A Workshop Series on Robotics, Automation, and Drone Technologies for Sustainable Agriculture

Project Overview

Project Type: Professional Development Program
Funds awarded in 2023: $98,942.00
Projected End Date: 12/31/2025
Host Institution Award ID: G117-24-W9986
Grant Recipient: University of California, Davis
Region: Western
State: California
Principal Investigator:
Dr. Ali Moghimi
University of California, Davis


Not commodity specific


  • Education and Training: workshop

    Proposal abstract:

    The use of technology is imperative to produce food, feed, fiber, and energy sustainably to meet the current and future demands without compromising resources and the environment. The transition from conventional to sustainable agricultural practices is leading to noticeable shifts in workforce development programs in the agriculture industry to adopt cutting-edge technologies, such as drone technology, robotics, automation, and artificial intelligence (AI), in farms. This transition toward sustainable, digital agriculture requires informative education and high-impact practices to keep agricultural professionals’ knowledge, skills, and ability (KSA) relevant to future work. The primary objective of this project is to educate the participants with the essential KSA to facilitate the transition of the new wave of technology revolution to farms. We pursue our goal by organizing a series of two-day workshops focused on disruptive technologies, including drones, robotics, and automation. We allocate two workshop offerings to crop advisors and agricultural specialists and two offerings to high school teachers and community college instructors. Ag specialists and advisors will walk away with a deeper awareness of the need for drone technology, robotics, and automation and with fostered technical skills for using these modern technologies for sustainable farming. Teachers and instructors will gain the essential knowledge and skillsets to develop curricula and strategies for educating the next generation of agricultural professionals through innovative pedagogy and high-impact practices in the midst of rapidly changing technology. Participants are expected to incorporate the new knowledge obtained in this program in their extension education, consulting services, educational programs, and policy-making activities. The primary outcome indicators to demonstrate our success in achieving the defined intended outcomes are changes in participants’ KSA as a short-term change (e.g., learning new topics about innovative technologies) and in their behavior/action as a medium-term change (e.g., assisting growers in using these technologies to make informed decisions).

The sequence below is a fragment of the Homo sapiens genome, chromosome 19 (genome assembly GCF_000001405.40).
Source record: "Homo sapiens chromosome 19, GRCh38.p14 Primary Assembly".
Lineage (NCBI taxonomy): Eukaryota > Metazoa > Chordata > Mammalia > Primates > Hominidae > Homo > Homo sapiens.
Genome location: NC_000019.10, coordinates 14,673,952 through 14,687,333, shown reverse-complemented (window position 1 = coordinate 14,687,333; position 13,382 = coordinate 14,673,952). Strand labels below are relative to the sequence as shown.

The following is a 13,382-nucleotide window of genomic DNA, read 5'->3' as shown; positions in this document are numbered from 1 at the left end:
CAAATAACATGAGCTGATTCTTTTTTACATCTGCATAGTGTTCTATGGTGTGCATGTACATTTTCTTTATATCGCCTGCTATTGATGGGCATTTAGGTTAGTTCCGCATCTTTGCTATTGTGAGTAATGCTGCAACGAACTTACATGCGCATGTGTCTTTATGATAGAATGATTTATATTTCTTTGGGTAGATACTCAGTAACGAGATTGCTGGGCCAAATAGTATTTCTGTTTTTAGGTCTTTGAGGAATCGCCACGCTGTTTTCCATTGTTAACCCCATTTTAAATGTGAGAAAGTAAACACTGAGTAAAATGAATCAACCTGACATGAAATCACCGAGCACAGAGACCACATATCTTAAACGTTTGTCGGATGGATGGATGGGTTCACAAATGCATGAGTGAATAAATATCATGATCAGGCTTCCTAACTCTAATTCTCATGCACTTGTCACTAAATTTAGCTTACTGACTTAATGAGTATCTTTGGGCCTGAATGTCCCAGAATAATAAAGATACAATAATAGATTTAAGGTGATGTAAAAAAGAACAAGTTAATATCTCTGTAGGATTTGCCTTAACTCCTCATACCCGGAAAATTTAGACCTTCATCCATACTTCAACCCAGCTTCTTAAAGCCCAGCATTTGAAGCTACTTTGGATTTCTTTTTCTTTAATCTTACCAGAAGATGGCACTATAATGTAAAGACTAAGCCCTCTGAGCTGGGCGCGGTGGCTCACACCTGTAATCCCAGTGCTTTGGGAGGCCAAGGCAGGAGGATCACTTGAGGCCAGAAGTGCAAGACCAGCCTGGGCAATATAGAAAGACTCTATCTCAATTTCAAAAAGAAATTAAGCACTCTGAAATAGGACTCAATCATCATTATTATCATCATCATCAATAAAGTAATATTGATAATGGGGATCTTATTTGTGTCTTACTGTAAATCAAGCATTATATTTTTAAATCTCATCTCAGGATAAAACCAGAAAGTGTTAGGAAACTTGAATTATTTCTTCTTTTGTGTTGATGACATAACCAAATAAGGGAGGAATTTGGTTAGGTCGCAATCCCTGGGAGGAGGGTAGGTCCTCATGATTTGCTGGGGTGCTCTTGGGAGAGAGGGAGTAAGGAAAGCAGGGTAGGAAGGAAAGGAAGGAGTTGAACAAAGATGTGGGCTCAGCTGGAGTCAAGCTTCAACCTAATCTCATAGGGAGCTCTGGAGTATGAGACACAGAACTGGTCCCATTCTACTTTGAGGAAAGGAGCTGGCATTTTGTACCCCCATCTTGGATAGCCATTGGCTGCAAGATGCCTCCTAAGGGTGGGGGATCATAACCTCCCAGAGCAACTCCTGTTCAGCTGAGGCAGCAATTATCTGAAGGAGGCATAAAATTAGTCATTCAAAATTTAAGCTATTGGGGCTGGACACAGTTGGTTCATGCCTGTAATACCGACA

Project objectives from proposal:

    The proposal’s objectives fall into three main categories:

    Objective 1: Assess the needs of California producers and analyze the regional job market’s demand to demystify what technical knowledge and technical skills agricultural professionals require (or are expected) to have to facilitate the adoption of innovative technologies aimed at promoting sustainable agriculture.

    Objective 2: Develop curriculum and hands-on activities for the workshop. The educational modules developed for the proposed program and the experience gained through the program will be invaluable resources for developing evidence-based curricula, science-based teaching materials, and high-impact activities that can benefit a wide range of educational programs, including K12 programs, community colleges, and universities to advance student understanding of modern transformational technologies in agriculture. In addition, there is a synergistic and complementary relationship (e.g., sharing equipment, resources, and educational materials) between the proposed program and the newly-launched Agricultural and Environmental Technology major at UC Davis, which aims to bridge the disciplines of agriculture, applied engineering, and management.

    Objective 3: Foster the technological knowledge and technical skills of agricultural professionals (industry partners, ag specialists, crop advisors, etc.), who will, in turn, assist the growers in adopting modern technologies, such as drones, robotics, and automation, to move toward sustainable agriculture by making targeted and informed decisions and tailoring their management plans to their desired outcomes. 

    To ensure the success and productivity of the workshop, the project team will leverage the available resources, such as the University of California Agriculture and Natural Research, UC Davis Center for Educational Effectiveness, and UC Davis Cooperative Extension Program, and the other institutes and entities across the Western region of the United States. In addition, local companies, such as FarmBot and Parallax, have agreed to collaborate on the development of curricula and educational activities.

    Any opinions, findings, conclusions, or recommendations expressed in this publication are those of the author(s) and do not necessarily reflect the view of the U.S. Department of Agriculture or SARE.